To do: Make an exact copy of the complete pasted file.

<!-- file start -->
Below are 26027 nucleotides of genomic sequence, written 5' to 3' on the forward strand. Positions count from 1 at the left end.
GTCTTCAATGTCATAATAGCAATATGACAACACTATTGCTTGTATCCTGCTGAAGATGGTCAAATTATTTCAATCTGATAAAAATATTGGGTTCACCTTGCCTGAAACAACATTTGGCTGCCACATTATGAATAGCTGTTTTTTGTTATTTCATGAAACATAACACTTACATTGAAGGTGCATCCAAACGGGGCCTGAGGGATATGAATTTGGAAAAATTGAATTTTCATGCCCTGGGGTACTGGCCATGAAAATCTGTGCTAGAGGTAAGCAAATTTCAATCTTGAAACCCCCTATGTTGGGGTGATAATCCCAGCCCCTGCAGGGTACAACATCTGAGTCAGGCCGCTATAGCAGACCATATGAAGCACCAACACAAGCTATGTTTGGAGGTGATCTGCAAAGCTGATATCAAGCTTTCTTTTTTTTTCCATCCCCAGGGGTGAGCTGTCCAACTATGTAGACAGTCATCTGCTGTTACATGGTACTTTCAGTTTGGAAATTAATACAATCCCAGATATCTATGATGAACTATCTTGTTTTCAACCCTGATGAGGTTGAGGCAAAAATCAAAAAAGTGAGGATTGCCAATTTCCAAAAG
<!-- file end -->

Below are 26027 nucleotides of genomic sequence, written 5' to 3' on the forward strand. Positions count from 1 at the left end.
GTCTTCAATGTCATAATAGCAATATGACAACACTATTGCTTGTATCCTGCTGAAGATGGTCAAATTATTTCAATCTGATAAAAATATTGGGTTCACCTTGCCTGAAACAACATTTGGCTGCCACATTATGAATAGCTGTTTTTTGTTATTTCATGAAACATAACACTTACATTGAAGGTGCATCCAAACGGGGCCTGAGGGATATGAATTTGGAAAAATTGAATTTTCATGCCCTGGGGTACTGGCCATGAAAATCTGTGCTAGAGGTAAGCAAATTTCAATCTTGAAACCCCCTATGTTGGGGTGATAATCCCAGCCCCTGCAGGGTACAACATCTGAGTCAGGCCGCTATAGCAGACCATATGAAGCACCAACACAAGCTATGTTTGGAGGTGATCTGCAAAGCTGATATCAAGCTTTCTTTTTTTTTCCATCCCCAGGGGTGAGCTGTCCAACTATGTAGACAGTCATCTGCTGTTACATGGTACTTTCAGTTTGGAAATTAATACAATCCCAGATATCTATGATGAACTATCTTGTTTTCAACCCTGATGAGGTTGAGGCAAAAATCAAAAAAGTGAGGATTGCCAATTTCCAAAAG